Polish Cinema: Eroica (Andrzej Munk, 1958, Poland)

    Eroica is a fantastic, sardonic take on heroism set against the backdrop of German-occupied Poland during WWII. Andrzej Munk - a great talent of the post-Stalinist period whose life was cut short in a car crash in 1961 - gives an honest portrayal of survival during wartime that doesn’t glamorize. The film - at a brief 80 minutes - is divided into two chapters, both of which are linked thematically but are rather different in tone. 
    The first section, titled Scherzo Alla Pollaca, tells the story of Dzidzius, a man who returns home to find his wife Zosia having an affair with a Hungarian soldier. Through the connection with his wife’s lover he becomes roped into a plot to get the Hungarians involved in the Warsaw Uprising. Edward Dziewonski as Dzidzius plays the role with a great comic flair, responding as we imagine most normal people would to the wartime atmosphere. Munk does a great deal capturing the absurdity of the occupation, as well as the perpetual atmosphere of distrust and suspicion. The highlight is Dzidzius’s mission to relay a message between - on his mission, he proceeds to get drunk and nearly killed. In one hilarious moment, he narrowly avoids being shot at while peeing behind a tree.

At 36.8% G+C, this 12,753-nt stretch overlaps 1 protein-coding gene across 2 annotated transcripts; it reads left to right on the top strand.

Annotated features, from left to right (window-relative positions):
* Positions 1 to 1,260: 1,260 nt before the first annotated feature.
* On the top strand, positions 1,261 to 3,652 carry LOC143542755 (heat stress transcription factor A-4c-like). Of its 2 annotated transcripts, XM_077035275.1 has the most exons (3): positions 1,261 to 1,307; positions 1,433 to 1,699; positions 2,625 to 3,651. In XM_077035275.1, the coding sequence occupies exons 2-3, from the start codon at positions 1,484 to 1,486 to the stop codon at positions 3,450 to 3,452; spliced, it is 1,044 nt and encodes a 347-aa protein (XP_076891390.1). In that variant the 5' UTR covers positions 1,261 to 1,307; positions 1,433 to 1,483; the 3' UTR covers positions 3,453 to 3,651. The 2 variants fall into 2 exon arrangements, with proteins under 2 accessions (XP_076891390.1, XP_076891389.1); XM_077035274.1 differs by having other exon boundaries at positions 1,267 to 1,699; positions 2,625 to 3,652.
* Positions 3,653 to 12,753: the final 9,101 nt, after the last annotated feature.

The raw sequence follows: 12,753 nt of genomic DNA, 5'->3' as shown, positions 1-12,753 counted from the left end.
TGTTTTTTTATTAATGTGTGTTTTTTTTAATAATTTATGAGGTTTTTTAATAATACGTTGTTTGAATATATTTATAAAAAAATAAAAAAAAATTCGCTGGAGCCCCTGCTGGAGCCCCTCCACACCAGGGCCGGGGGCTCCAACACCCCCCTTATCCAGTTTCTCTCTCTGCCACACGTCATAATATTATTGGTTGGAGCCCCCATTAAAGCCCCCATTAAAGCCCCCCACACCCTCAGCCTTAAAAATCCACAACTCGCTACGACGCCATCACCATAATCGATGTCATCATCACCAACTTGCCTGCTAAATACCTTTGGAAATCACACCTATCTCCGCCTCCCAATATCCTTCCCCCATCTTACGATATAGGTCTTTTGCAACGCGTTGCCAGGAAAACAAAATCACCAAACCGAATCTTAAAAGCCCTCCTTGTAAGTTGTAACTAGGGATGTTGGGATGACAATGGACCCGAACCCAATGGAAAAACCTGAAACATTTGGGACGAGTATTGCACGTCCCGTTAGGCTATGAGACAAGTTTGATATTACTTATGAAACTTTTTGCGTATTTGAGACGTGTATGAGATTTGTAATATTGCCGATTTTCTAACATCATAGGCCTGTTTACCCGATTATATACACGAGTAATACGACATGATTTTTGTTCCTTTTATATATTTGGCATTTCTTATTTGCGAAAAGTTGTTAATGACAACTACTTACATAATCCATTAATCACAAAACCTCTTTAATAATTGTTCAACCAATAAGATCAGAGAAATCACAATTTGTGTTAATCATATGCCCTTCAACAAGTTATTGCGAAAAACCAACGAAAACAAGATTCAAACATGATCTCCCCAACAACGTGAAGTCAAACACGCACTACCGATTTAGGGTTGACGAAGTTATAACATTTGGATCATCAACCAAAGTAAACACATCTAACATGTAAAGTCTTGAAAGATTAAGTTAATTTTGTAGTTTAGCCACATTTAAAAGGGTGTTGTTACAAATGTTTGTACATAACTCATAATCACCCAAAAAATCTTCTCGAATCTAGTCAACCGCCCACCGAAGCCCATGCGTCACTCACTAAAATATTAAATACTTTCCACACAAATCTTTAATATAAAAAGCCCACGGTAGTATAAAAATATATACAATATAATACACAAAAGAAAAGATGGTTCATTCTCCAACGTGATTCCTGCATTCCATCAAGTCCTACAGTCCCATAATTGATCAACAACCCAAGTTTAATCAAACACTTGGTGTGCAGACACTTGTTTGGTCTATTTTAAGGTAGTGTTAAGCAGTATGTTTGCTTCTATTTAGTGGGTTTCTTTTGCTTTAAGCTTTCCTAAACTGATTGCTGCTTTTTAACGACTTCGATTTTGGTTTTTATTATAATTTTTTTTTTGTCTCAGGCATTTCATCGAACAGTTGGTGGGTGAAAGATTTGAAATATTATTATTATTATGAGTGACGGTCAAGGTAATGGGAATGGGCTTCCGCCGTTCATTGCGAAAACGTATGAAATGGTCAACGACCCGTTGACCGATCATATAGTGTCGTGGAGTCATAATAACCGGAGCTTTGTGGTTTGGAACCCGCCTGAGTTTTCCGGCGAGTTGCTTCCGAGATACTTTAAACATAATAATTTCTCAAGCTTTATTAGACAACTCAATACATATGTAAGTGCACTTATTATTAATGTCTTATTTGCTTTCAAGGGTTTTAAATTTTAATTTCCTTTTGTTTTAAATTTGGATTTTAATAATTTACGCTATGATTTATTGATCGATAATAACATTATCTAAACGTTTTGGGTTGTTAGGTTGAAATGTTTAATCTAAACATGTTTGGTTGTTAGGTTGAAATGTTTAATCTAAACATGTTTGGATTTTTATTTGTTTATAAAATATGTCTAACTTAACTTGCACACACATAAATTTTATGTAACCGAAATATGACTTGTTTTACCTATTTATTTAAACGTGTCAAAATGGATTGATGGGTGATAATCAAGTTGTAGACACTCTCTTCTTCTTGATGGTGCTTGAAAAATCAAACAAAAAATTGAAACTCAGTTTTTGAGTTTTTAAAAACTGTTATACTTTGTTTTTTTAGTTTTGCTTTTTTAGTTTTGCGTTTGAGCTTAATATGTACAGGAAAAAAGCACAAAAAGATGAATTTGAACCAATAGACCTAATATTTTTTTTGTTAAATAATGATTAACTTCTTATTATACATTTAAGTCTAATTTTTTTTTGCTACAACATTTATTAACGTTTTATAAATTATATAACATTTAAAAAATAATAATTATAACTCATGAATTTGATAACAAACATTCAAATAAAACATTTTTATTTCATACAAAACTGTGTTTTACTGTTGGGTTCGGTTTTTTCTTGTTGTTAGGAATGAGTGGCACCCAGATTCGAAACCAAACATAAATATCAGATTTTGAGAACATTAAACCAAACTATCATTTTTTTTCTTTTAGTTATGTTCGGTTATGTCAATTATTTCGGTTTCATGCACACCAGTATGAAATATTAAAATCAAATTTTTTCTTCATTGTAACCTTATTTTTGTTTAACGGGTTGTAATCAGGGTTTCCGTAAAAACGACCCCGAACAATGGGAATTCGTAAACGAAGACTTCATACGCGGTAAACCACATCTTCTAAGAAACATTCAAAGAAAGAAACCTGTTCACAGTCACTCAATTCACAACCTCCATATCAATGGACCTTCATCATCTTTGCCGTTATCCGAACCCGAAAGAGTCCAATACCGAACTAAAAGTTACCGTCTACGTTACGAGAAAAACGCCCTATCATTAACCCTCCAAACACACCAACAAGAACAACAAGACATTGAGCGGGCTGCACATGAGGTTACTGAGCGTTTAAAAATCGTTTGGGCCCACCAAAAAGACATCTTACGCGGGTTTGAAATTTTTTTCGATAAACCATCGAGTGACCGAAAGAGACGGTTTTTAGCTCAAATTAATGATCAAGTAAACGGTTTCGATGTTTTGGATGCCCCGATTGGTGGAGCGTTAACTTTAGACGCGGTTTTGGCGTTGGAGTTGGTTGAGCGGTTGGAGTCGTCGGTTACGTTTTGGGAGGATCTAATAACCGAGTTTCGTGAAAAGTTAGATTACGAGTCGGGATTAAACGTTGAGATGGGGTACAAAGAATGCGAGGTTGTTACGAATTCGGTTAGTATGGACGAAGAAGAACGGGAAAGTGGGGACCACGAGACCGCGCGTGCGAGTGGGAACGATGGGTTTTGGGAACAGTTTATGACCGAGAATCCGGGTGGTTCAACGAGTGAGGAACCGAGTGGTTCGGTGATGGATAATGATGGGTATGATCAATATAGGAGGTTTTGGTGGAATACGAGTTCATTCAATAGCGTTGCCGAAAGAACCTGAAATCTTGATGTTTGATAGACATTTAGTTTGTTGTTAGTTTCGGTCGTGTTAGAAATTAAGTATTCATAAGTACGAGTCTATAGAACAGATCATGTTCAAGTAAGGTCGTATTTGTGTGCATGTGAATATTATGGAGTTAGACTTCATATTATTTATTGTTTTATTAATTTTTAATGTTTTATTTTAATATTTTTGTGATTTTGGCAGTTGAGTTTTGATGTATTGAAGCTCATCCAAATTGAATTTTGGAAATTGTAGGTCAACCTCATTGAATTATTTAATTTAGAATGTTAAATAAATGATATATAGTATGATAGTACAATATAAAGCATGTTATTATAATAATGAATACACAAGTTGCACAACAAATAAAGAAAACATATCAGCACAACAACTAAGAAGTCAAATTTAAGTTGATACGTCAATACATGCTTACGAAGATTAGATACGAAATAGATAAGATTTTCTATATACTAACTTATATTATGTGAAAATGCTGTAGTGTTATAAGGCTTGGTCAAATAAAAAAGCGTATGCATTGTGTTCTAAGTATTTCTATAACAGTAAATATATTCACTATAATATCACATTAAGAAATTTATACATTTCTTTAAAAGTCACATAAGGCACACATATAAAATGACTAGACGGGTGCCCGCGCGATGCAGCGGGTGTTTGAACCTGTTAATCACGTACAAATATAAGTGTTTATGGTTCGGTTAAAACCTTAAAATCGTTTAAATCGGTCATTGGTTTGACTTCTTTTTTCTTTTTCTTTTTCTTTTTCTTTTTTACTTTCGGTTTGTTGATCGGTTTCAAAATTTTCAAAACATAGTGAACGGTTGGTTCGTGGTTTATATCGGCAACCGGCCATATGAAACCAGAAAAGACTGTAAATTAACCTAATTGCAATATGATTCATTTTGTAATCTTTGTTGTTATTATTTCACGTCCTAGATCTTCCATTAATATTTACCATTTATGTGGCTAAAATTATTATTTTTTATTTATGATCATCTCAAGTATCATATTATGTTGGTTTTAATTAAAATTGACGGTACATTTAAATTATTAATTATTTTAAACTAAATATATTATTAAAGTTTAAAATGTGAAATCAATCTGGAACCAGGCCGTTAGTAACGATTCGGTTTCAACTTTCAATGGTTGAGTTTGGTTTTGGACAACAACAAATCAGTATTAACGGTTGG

The second section, titled Ostinato - Lugubre, has a more somber tone. In a POW camp, we meet a group of Polish soldiers who keep hope alive after learning that one of their fellow soldiers has managed to escape. As it turns out, he never actually escaped, and is in actuality hiding in the attic of one of the barracks. Munk does an incredible job capturing the claustrophobia and tension of the men in the barracks - he had an excellent eye for unique faces. The end of this section also expresses a feeling of futility around heroism, but at least Munk brings more empathy.



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